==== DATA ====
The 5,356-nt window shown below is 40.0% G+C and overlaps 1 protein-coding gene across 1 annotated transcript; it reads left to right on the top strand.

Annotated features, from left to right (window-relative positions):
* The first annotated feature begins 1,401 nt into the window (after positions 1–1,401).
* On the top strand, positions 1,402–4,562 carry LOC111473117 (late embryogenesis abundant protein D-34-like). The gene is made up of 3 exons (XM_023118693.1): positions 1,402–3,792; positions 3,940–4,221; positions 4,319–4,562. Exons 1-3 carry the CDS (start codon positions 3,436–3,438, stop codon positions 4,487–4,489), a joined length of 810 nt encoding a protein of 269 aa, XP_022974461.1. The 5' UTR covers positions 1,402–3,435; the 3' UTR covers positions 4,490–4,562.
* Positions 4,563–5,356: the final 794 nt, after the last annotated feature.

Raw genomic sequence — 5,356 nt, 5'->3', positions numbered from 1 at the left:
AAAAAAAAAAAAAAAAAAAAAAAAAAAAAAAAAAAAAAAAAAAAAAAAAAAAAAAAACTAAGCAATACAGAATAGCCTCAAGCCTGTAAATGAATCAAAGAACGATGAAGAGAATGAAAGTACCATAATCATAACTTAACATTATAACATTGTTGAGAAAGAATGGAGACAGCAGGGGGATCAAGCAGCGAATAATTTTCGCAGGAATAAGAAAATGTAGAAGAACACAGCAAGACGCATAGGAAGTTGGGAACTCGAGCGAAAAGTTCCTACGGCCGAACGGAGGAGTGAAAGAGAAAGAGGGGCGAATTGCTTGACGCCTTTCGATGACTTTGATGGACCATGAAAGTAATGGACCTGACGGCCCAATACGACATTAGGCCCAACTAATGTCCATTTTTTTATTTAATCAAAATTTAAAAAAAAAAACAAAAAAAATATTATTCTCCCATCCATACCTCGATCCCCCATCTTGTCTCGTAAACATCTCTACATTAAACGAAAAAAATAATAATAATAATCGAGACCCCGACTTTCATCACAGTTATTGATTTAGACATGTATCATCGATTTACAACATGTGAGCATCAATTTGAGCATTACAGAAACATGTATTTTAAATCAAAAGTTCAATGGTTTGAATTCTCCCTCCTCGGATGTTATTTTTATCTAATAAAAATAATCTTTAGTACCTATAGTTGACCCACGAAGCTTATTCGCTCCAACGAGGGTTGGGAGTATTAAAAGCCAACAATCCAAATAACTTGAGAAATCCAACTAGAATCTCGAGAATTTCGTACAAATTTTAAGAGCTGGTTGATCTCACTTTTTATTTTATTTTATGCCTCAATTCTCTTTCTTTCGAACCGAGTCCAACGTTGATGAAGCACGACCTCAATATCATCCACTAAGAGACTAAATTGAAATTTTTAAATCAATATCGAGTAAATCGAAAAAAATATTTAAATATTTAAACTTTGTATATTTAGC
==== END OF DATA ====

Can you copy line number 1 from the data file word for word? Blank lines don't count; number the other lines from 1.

The 5,356-nt window shown below is 40.0% G+C and overlaps 1 protein-coding gene across 1 annotated transcript; it reads left to right on the top strand.